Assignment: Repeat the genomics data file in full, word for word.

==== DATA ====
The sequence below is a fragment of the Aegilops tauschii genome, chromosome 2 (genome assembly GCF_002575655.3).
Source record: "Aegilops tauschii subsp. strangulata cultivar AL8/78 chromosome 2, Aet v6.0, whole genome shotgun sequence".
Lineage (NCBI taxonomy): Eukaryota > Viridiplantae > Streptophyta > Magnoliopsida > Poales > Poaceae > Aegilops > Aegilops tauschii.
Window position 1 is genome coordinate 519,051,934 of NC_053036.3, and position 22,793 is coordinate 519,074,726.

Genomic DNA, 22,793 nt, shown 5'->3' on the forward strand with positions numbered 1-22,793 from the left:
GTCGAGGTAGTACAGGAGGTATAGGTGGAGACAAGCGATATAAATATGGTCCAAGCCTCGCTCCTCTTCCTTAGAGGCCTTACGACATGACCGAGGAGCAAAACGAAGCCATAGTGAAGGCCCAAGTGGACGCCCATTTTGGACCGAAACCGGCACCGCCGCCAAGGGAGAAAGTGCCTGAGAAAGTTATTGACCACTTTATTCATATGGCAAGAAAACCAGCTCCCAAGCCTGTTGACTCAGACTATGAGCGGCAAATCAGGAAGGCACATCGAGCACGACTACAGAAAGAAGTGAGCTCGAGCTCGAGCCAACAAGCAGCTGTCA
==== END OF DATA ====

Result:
The sequence below is a fragment of the Aegilops tauschii genome, chromosome 2 (genome assembly GCF_002575655.3).
Source record: "Aegilops tauschii subsp. strangulata cultivar AL8/78 chromosome 2, Aet v6.0, whole genome shotgun sequence".
Lineage (NCBI taxonomy): Eukaryota > Viridiplantae > Streptophyta > Magnoliopsida > Poales > Poaceae > Aegilops > Aegilops tauschii.
Window position 1 is genome coordinate 519,051,934 of NC_053036.3, and position 22,793 is coordinate 519,074,726.

Genomic DNA, 22,793 nt, shown 5'->3' on the forward strand with positions numbered 1-22,793 from the left:
GTCGAGGTAGTACAGGAGGTATAGGTGGAGACAAGCGATATAAATATGGTCCAAGCCTCGCTCCTCTTCCTTAGAGGCCTTACGACATGACCGAGGAGCAAAACGAAGCCATAGTGAAGGCCCAAGTGGACGCCCATTTTGGACCGAAACCGGCACCGCCGCCAAGGGAGAAAGTGCCTGAGAAAGTTATTGACCACTTTATTCATATGGCAAGAAAACCAGCTCCCAAGCCTGTTGACTCAGACTATGAGCGGCAAATCAGGAAGGCACATCGAGCACGACTACAGAAAGAAGTGAGCTCGAGCTCGAGCCAACAAGCAGCTGTCA